This workshop is a thorough introduction to the delightfully versatile carbon printing process, developed in 1855.
Carbon prints are capable of a wide range of image characteristics. They can be virtually any color or tone, and the final image can be placed on a wide variety of surfaces, including glass, metal, paper, as well as various kinds of synthetic surfaces.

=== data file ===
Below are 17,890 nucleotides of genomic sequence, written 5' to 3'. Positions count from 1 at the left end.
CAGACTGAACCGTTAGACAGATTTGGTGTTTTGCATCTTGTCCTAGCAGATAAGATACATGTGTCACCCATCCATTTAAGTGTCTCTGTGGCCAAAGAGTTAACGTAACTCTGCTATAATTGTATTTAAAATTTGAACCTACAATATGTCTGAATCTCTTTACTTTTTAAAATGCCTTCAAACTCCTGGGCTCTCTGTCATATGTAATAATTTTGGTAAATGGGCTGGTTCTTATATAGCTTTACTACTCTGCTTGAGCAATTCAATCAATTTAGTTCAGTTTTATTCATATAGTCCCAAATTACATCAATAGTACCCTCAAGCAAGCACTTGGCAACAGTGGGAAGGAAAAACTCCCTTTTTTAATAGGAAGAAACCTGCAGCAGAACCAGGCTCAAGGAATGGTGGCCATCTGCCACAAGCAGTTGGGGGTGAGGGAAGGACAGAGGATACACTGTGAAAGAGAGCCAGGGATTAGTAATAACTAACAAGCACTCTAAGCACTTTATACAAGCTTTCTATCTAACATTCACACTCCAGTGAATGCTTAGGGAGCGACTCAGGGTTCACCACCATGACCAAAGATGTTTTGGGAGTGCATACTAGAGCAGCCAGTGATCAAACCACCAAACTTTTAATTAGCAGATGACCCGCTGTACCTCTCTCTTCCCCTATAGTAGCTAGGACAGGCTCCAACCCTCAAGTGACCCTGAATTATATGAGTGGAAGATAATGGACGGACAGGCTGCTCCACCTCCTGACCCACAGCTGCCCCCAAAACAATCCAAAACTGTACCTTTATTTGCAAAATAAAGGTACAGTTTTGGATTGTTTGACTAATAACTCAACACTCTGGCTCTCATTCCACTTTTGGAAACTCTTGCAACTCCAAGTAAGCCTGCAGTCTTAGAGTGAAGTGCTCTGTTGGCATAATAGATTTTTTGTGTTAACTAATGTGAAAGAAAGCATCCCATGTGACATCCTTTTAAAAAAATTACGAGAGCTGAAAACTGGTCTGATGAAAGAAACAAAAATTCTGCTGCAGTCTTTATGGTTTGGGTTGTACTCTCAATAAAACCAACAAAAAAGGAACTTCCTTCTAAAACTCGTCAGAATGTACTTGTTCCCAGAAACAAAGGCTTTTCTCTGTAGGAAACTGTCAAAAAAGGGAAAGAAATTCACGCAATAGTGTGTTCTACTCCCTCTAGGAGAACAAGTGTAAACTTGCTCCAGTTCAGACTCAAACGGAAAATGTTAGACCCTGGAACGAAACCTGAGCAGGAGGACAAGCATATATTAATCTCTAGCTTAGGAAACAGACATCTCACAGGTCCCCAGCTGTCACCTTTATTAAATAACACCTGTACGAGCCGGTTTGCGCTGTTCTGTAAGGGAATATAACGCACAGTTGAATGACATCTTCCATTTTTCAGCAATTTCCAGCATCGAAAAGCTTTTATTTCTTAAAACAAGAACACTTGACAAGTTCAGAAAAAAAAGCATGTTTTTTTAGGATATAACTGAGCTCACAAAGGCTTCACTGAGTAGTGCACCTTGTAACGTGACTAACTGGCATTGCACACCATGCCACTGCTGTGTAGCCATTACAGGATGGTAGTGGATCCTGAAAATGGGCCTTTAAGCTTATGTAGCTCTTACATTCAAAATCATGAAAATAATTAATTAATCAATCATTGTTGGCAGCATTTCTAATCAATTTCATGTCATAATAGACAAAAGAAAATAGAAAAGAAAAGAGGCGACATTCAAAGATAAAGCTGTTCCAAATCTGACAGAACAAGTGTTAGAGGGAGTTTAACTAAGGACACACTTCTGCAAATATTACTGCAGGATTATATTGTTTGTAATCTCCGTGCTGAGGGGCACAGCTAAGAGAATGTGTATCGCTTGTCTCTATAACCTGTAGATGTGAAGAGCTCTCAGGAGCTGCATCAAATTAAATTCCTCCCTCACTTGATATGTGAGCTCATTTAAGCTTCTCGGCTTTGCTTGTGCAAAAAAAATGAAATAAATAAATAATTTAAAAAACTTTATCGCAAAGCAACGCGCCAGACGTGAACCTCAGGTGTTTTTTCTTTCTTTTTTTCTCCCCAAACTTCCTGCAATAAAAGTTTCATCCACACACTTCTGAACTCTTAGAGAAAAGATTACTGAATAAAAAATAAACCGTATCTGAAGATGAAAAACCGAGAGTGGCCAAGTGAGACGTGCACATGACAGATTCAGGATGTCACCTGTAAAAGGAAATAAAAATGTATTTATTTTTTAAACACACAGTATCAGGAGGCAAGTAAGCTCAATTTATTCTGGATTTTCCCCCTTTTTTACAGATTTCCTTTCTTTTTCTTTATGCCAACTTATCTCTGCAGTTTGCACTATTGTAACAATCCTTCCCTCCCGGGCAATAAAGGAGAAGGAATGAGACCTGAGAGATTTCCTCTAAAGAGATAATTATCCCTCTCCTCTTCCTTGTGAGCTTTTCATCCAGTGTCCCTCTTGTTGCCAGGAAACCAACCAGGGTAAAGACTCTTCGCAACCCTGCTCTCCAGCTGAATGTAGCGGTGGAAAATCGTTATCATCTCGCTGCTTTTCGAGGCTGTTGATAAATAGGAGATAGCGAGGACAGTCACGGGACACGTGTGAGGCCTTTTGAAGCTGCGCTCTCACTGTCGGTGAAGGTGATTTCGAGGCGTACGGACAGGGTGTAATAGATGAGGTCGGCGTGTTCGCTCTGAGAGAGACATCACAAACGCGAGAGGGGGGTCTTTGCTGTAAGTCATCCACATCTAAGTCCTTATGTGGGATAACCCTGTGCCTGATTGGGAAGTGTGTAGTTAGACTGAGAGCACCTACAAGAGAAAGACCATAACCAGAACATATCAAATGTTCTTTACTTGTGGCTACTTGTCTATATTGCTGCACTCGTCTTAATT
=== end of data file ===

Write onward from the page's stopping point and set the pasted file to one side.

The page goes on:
Students will learn how to make carbon tissues by hand from gelatin, glycerin, sugar, and watercolor pigment. The carbon tissue is sensitized and exposed under a U.V. light source, then transferred to a base. Unexposed areas are washed away in warm water leaving a raised exposed image, which is a highly unique quality of the carbon print. Students should bring large format or digital negatives for contact printing.